This Easter moment is God overturning this human power structure –
And joy springs from the tomb –

And the Christ is risen and the world sees God in a new way –

Purple Cloak
The robe was used in two different ways in the holy week story as told by the gospel writers. The first way was to place a robe on Jesus with the crown of thorns and parade him around and bow and gesture at him in mockery – to make fun of him.
But the ones who looked foolish were the ones that mocked him. Have you ever notice how we sometimes try to make others look bad so we can look good – but this doesn’t work with God in fact it is just the opposite. The mockers end up as the ones who look foolish.

The second time the robe was used was at the foot of the cross in the gospel of John – there the soldiers gambled for it. What do you think it value was to a Roman soldier– to have the cloak of a Jewish prophet. What do you think it would fetch on ebay? This is so unimportant to God – the physical entrapments of human beings.
but God overturns this value system –
And joy springs from the tomb – this is Easter morning

And purple cloth even if it was worn on the Christ when he was alive has no value – as the old saying goes – it’s not the clothing – it’s the man.

Nails
Nails are used to build, to put things together. They hold up house, schools, churches and skyscrapers – Who could have imagined such a horrible use of nails as to nail the hands and feet of a human being to wood and suspend them in the air until they died – how awful to be so destructive with something that is meant to be so constructive – they are a contradiction to their purpose – nails should be used to construct and mend and heal – which is part of the paradox that we celebrate – death which brings new life
but God overturns this and destruction becomes construction-
And joy springs from the tomb – this is Easter morning

Maybe instead of placing that nail in the fire you would like to take it with you to remind you of the constructive power of Easter.

Cross
I wear a pendant around my neck called the tree of life. It is an ancient symbol – the one I wear has Jewish origin but the Celts use this symbol, it is found in the Asian culture as well. Recognizing life in a tree is universal. The cross, however, is a tree of death. The cross – is an execution tool – used 2000 to hang convicted criminals in public places so that others would see them and learn from their mistakes – the cross has no place on Easter morning – for this is a time of new life – a time of celebration that God has overcome death.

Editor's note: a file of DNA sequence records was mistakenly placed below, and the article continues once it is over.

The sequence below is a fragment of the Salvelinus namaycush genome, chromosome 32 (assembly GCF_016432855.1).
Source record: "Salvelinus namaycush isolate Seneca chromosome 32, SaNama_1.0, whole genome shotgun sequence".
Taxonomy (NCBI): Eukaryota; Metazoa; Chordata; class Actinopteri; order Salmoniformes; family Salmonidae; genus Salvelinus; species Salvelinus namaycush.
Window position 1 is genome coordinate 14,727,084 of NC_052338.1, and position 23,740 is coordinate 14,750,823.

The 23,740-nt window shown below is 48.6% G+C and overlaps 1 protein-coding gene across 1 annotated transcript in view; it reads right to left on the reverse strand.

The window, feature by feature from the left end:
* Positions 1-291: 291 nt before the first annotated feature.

And joy springs from the tomb – this is Easter morning

We burn the cross to symbolize that death has been conquered.

Tomb
Stones are still such a part of death, just look at any graveyard – rows and rows of stones that tell the visitors your name, when you lived and maybe offers information about who you were to others – mother, father, daughter friend…., In all countries and most cultures stones are used in graves and grave markers. It is a Jewish custom to place a stone on a grave stone each time you visit a grave so that the family will know that someone has stopped by. The stones we have in our hand are to remind us of the tomb of Jesus, the last resting place of his body. A tomb of rocks held Jesus for three days –
And joy springs from the tomb – this is Easter morning
And no tomb can hold him – the rock you have in your hand is a reminder that God can not be entombed –death is not the last word – this is Easter morning – Jesus Christ is risen today. Joy springs from the tomb…
Hallelujah!

The Egg
The final object in our bag – it is your take – a reminder of what has happened and what the woman found – folded cloth and transformation – Christ is risen – and we are transformed….

2 Comments

  1. A very meaningful service despite the snow. It captured the mood of Easter morning perfectly.
    The breakfast was great too. Thanks to all involved.

  2. Forgot to mention – the sunrise service was accompanied by the song of a nearby cardinal which – for me – added to the occasion.